AfriPOPmag: Youâ€™re wrapping up your third album, “Milk and Honey.” Whatâ€™s it all about?
Goapele: I would say this album is more soulful. Thereâ€™s gonna be some R&B, thereâ€™s even a song that I was working on last night that I was like, â€˜I can dance to this.â€™ And then thereâ€™s some ballads where the music resonates with something thatâ€™s more classic and old school where Iâ€™m lyrically and vocally vulnerable. Then thereâ€™s some fun and whimsical songs, mainly all love songs.
Youâ€™re working with a lot of different producers on this album…
Iâ€™ve worked with a lot more producers this time then I have in the past, which is really cool. Iâ€™m not on a major label anymore so itâ€™s been really inspiring to get to work with producers who do it because theyâ€™re interested in my music and not because some executive may have hooked us up. That includes Bobby Ozuna who works with Raphael Saadiq. I started a track with Kanye [West] and one with track with Malay, who works with John Legend, and Bedrock who I worked with on the last album. The list goes on but itâ€™s been nice because Iâ€™ve been taking more time with this album and in the past year Iâ€™ve just been recording a lot of songs and then I choose which are the best. Iâ€™m pretty excited.
You said youâ€™re feeling a little sexier for this time around. Does it have anything to with motherhood?
I think motherhood has made me more open and more into myself. I feel that coming into this industry there was a part of me that felt as a woman I needed to be on guard and not let myself be exploited. I think Iâ€™m just shedding some of that as I grow and feel like I should be able to do whatever I want. I think as women itâ€™s important for us to express our sensuality just as itâ€™s okay to express our strength and intellect.
Your last album had a political tinge to it. Will you be doing that this time?
Itâ€™s not gonna be a political album though there is one song that reflects how I feel politically now but it wonâ€™t be the overtone of the album because itâ€™s not where Iâ€™ve been lately, though this is an interesting time. I feel like last year started off as one of the most interesting times in my life because I saw my reflection in government, but at the same time I feel like there is so much that wonâ€™t change though Iâ€™m thankful for some changes. Economically I think we can all feel whatâ€™s happening in this country and itâ€™s hard for anyone that doesnâ€™t consider themselves rich to feel like they could collapse at any moment. Thereâ€™s this inspiration but also this desperation that I see in people right now. I hope it brings us together but thereâ€™s so much work we have to do.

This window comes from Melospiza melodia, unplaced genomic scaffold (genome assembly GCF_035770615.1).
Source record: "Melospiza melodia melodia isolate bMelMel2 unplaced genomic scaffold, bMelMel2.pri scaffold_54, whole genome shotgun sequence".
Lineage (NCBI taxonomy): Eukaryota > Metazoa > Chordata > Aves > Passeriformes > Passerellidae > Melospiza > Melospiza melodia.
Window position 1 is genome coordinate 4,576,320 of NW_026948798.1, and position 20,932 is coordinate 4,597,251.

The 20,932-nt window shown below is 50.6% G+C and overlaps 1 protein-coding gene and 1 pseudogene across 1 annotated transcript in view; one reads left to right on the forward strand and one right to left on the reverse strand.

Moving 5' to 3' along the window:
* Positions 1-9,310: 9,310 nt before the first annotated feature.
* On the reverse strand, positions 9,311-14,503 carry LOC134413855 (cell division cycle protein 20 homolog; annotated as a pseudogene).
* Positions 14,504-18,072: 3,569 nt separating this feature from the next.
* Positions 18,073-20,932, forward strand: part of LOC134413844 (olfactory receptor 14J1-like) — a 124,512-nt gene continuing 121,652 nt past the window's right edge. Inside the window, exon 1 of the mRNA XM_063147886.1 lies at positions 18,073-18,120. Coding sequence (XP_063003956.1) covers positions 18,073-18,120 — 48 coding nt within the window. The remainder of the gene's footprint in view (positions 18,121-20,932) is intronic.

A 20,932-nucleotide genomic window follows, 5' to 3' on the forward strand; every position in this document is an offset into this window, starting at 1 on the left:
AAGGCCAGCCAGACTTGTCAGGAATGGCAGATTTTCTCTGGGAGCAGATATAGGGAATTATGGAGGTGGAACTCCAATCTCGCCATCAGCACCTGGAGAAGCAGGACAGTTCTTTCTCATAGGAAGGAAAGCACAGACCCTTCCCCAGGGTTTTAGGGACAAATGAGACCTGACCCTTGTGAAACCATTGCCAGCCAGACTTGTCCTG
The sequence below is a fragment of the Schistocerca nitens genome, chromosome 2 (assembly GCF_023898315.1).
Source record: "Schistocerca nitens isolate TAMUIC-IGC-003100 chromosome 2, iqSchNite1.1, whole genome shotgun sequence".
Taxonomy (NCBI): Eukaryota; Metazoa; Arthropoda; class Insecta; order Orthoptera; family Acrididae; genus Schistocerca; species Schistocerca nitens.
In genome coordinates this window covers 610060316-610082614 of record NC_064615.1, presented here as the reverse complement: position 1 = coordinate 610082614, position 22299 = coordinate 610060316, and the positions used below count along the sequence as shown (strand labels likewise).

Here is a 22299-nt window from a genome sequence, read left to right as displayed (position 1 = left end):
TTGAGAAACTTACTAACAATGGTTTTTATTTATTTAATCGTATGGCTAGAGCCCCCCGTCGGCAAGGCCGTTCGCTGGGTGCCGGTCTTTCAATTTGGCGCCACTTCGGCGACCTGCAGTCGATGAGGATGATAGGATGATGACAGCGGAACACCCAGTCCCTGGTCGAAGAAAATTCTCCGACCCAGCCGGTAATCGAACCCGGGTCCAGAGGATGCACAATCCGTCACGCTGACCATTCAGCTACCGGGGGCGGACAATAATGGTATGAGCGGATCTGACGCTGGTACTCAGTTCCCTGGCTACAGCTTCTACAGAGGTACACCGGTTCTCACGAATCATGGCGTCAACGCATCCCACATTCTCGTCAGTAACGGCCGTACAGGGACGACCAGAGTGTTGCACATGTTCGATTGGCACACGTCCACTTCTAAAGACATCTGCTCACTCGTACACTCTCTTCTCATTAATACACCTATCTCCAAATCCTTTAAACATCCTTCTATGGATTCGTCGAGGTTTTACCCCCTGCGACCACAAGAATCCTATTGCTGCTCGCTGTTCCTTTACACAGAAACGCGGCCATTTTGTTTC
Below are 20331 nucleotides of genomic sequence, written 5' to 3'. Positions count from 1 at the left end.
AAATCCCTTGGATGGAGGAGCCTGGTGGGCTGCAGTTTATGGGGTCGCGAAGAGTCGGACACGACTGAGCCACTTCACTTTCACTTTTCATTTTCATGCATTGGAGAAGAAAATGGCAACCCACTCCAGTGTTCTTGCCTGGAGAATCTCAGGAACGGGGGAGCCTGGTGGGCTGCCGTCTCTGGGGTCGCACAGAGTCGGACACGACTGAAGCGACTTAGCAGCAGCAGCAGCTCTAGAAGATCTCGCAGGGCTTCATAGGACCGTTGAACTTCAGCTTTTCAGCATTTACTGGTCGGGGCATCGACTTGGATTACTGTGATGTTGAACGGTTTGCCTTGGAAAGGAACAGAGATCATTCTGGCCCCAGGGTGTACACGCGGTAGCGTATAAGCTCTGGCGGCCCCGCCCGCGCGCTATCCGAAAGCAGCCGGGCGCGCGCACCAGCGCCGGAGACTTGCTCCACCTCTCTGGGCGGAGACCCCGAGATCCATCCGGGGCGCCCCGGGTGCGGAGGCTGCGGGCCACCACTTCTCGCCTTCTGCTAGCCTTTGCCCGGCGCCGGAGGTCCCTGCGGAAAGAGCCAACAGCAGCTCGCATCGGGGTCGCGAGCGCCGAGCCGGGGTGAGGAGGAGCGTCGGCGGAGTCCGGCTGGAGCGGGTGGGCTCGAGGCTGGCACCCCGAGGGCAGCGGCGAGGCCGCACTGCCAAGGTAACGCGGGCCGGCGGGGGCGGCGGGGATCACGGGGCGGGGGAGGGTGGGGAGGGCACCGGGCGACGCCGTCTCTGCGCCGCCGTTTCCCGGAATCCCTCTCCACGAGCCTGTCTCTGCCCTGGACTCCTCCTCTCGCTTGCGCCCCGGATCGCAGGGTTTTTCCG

You havenâ€™t had an album since 2007. What did you do during your time off?
I stayed home a lot more, cooked a lot more, started going to the park a lot more. I was traveling maybe once a month but my daughter was traveling with me.
When did you realize your song â€˜Closerâ€™ from your first album was a monster hit in South Africa?
I didnâ€™t realize that until I performed there about a year ago and before that I made trips but I had never performed. People at the radio were really friendly and they would tell me they play my song all the time but I wasnâ€™t really sure how honest that was. It wasnâ€™t until I went to perform a show at the South African Standard Bank Arena (MTV Africa Awards) and I was singing my songs and when I sang Closer people were singing along and thatâ€™s when it hit me that â€˜oh, they really do know my song.â€™
Will you be collaborating with any African artists?
Last time I was in SA, I had just met HHP for the first time and heâ€™s actually from Mafikeng, which is the rural areas of where my grandmotherâ€™s from. We got in the studio and worked on a song but we havenâ€™t put it out yet but I would like to work with him some more. I also met another group, Jozi, and we did some work together but we havenâ€™t finished, but definitely as I go back to SA I would like to do some more music. It makes me proud to see so many up and coming artists in South Africa.
Youâ€™re rocking some Miriam Makeba-ish plaits lately. What was the inspiration?
Thereâ€™s a woman in my part of the world who has done my hair since I was a little girl and she just comes up with all these styles that are African influenced. I cut off my locks after 10 years and was doing mohawks and twists and I wasnâ€™t ready to straighten my hair just yet so I called her up.
Read more about Goapele and her latest album, here.